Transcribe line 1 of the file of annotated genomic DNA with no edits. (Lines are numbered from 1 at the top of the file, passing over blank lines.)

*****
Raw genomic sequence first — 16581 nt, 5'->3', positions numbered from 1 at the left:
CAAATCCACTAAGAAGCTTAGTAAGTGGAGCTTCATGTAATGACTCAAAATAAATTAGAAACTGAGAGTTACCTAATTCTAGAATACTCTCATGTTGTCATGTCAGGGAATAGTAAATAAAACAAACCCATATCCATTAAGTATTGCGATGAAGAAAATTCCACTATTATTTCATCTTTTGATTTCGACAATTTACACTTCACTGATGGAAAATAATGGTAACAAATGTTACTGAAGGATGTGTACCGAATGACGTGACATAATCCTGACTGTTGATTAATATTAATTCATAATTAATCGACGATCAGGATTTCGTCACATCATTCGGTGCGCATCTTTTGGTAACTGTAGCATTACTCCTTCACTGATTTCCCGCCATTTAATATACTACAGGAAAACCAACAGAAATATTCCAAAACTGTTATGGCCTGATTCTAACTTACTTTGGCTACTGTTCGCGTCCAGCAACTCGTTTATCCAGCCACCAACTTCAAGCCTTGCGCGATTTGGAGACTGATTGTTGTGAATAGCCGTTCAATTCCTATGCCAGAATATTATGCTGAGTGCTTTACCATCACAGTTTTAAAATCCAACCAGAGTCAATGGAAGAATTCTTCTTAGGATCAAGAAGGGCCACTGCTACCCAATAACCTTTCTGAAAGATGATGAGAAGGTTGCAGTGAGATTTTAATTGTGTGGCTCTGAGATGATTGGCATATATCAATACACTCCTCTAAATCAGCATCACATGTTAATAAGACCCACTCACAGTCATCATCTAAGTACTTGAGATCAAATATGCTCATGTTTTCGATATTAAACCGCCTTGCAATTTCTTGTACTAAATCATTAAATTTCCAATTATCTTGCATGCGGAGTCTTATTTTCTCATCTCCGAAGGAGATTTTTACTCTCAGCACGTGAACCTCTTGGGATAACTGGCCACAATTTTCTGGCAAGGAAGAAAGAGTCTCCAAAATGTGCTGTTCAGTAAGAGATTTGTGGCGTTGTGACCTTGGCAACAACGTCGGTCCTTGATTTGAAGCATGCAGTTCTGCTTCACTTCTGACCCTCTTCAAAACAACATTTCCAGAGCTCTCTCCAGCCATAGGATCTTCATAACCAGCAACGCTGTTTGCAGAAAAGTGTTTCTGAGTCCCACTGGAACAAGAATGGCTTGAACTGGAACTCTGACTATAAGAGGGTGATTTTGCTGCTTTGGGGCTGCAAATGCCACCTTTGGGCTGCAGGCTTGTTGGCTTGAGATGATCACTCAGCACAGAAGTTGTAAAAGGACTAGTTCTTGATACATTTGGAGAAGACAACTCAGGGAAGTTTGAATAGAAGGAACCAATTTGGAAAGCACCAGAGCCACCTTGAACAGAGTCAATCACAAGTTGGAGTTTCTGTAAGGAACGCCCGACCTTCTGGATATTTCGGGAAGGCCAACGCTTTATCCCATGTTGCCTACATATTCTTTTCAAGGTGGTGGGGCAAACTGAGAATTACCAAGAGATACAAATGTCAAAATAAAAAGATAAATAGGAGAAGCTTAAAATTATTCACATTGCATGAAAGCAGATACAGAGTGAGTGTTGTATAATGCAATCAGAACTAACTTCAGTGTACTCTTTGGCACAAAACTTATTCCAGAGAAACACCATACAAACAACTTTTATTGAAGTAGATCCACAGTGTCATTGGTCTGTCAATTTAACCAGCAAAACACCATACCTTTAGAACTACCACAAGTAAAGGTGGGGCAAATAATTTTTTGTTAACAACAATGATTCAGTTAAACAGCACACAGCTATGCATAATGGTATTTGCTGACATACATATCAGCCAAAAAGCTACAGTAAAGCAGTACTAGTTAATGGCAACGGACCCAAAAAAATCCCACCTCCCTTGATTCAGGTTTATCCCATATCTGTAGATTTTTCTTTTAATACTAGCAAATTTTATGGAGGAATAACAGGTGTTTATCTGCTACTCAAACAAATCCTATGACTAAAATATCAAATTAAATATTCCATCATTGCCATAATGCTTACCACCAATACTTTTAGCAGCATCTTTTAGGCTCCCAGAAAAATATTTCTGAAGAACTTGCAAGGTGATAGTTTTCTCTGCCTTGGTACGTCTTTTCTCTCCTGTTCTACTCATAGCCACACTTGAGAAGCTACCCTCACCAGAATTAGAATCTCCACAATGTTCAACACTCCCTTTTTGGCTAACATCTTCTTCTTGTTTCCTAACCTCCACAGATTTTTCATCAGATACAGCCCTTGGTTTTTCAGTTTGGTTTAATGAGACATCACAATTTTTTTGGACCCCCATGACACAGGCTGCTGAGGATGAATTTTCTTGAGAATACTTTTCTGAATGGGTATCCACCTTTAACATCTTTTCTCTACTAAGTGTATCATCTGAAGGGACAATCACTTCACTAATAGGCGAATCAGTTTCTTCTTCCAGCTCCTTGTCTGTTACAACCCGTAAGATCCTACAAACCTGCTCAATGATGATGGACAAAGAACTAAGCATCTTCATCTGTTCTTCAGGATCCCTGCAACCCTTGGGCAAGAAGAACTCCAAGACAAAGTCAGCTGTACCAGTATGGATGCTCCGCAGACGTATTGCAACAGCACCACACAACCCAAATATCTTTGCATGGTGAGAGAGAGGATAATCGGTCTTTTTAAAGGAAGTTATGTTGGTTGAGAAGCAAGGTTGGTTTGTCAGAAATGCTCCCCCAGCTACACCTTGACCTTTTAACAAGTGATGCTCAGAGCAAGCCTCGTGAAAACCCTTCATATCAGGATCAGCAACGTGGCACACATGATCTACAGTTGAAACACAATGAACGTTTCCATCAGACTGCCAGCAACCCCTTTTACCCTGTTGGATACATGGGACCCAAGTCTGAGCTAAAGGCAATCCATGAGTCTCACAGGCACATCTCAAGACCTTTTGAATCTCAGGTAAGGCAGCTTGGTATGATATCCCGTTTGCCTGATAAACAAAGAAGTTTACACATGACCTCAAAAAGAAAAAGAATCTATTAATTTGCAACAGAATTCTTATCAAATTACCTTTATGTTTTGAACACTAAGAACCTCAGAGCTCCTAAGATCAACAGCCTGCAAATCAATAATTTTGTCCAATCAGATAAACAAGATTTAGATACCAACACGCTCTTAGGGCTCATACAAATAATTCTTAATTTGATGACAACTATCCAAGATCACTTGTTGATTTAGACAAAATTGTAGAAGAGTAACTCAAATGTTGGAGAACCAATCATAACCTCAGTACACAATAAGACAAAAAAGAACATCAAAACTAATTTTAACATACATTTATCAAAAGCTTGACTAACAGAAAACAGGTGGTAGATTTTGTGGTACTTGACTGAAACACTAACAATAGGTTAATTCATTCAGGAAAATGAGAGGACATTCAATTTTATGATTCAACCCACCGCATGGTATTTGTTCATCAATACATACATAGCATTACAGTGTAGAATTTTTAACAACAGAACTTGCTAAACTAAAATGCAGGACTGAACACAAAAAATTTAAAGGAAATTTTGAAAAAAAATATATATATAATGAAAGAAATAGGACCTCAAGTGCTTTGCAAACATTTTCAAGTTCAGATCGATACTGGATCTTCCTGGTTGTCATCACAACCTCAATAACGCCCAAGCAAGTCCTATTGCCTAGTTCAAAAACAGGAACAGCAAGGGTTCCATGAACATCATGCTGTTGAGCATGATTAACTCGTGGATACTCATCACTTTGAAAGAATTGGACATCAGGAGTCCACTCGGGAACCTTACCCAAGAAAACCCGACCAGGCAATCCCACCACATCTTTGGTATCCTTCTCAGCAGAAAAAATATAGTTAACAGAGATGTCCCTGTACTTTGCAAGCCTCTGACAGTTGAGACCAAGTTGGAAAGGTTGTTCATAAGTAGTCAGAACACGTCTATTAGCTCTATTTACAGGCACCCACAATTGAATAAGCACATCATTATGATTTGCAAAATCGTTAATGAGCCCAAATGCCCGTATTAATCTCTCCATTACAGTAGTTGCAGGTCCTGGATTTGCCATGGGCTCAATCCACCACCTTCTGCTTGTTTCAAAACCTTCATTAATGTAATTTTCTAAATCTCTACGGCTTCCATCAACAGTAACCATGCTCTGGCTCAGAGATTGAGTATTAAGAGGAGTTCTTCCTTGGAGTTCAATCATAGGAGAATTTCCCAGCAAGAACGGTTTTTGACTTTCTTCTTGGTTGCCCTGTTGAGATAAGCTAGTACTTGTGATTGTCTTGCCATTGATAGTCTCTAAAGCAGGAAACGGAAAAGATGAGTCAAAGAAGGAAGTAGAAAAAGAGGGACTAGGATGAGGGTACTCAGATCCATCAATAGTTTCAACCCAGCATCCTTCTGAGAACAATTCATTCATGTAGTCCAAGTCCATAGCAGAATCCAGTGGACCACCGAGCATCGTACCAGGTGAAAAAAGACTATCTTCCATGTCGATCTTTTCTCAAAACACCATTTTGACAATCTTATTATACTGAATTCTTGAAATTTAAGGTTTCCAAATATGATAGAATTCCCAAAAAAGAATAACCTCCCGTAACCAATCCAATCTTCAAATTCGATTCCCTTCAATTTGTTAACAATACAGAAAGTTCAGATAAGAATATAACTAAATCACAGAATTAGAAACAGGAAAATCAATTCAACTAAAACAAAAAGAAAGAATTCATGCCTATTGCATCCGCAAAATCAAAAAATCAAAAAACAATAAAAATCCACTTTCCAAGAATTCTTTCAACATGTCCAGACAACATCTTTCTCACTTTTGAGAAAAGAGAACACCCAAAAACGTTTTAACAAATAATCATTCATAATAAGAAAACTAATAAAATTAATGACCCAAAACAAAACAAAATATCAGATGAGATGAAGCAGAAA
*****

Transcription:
Raw genomic sequence first — 16581 nt, 5'->3', positions numbered from 1 at the left: